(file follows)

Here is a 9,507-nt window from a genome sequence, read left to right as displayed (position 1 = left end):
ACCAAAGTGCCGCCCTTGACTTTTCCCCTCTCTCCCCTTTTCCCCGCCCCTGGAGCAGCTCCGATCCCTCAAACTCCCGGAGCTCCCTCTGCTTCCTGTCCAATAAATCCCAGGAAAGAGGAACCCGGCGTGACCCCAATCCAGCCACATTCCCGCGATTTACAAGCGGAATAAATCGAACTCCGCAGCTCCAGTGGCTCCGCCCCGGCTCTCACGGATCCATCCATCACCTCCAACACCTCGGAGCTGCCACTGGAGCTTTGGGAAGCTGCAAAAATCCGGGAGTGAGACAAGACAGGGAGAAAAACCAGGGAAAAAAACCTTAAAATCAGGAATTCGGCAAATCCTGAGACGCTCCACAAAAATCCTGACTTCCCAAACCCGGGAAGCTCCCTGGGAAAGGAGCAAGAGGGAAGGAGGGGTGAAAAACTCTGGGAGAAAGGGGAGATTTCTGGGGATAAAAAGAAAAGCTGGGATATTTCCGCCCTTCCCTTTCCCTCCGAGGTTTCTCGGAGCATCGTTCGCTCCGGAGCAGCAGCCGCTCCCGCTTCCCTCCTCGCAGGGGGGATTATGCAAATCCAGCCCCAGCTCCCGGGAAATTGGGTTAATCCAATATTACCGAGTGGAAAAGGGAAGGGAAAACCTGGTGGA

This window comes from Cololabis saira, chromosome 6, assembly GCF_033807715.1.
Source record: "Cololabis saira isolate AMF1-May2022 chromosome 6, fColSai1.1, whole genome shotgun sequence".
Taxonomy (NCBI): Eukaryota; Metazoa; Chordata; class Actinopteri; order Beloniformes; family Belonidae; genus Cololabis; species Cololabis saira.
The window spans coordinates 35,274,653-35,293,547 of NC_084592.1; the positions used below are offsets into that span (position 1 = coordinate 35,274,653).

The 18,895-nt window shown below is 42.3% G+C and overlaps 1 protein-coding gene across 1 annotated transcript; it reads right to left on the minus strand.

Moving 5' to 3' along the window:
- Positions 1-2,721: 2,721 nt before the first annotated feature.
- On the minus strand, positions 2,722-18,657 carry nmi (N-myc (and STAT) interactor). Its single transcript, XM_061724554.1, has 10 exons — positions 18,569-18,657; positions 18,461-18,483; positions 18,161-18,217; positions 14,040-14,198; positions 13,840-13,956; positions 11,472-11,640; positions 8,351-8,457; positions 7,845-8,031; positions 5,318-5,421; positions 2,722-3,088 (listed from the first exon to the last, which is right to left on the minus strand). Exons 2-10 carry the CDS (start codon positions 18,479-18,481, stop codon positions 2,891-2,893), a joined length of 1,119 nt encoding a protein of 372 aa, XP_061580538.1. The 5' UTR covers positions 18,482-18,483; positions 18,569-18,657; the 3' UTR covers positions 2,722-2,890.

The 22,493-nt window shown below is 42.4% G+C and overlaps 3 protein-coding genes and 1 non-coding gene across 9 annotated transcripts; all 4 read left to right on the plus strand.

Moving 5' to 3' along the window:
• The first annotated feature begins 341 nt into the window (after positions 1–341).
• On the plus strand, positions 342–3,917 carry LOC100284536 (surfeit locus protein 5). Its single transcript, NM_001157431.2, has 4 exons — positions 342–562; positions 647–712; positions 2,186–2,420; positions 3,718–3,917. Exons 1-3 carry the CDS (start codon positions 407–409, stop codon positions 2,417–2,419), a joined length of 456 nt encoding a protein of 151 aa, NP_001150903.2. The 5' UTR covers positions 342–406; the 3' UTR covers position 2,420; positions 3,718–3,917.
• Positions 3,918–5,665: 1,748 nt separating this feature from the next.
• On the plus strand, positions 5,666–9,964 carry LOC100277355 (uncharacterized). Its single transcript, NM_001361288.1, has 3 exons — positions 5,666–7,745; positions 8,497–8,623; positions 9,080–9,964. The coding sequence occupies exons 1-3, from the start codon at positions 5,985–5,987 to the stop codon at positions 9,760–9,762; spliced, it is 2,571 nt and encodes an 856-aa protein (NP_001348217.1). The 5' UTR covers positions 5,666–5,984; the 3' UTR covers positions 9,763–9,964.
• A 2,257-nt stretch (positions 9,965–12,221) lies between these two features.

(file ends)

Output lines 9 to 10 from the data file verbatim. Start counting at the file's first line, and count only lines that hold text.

- Positions 1-2,721: 2,721 nt before the first annotated feature.
- On the minus strand, positions 2,722-18,657 carry nmi (N-myc (and STAT) interactor). Its single transcript, XM_061724554.1, has 10 exons — positions 18,569-18,657; positions 18,461-18,483; positions 18,161-18,217; positions 14,040-14,198; positions 13,840-13,956; positions 11,472-11,640; positions 8,351-8,457; positions 7,845-8,031; positions 5,318-5,421; positions 2,722-3,088 (listed from the first exon to the last, which is right to left on the minus strand). Exons 2-10 carry the CDS (start codon positions 18,479-18,481, stop codon positions 2,891-2,893), a joined length of 1,119 nt encoding a protein of 372 aa, XP_061580538.1. The 5' UTR covers positions 18,482-18,483; positions 18,569-18,657; the 3' UTR covers positions 2,722-2,890.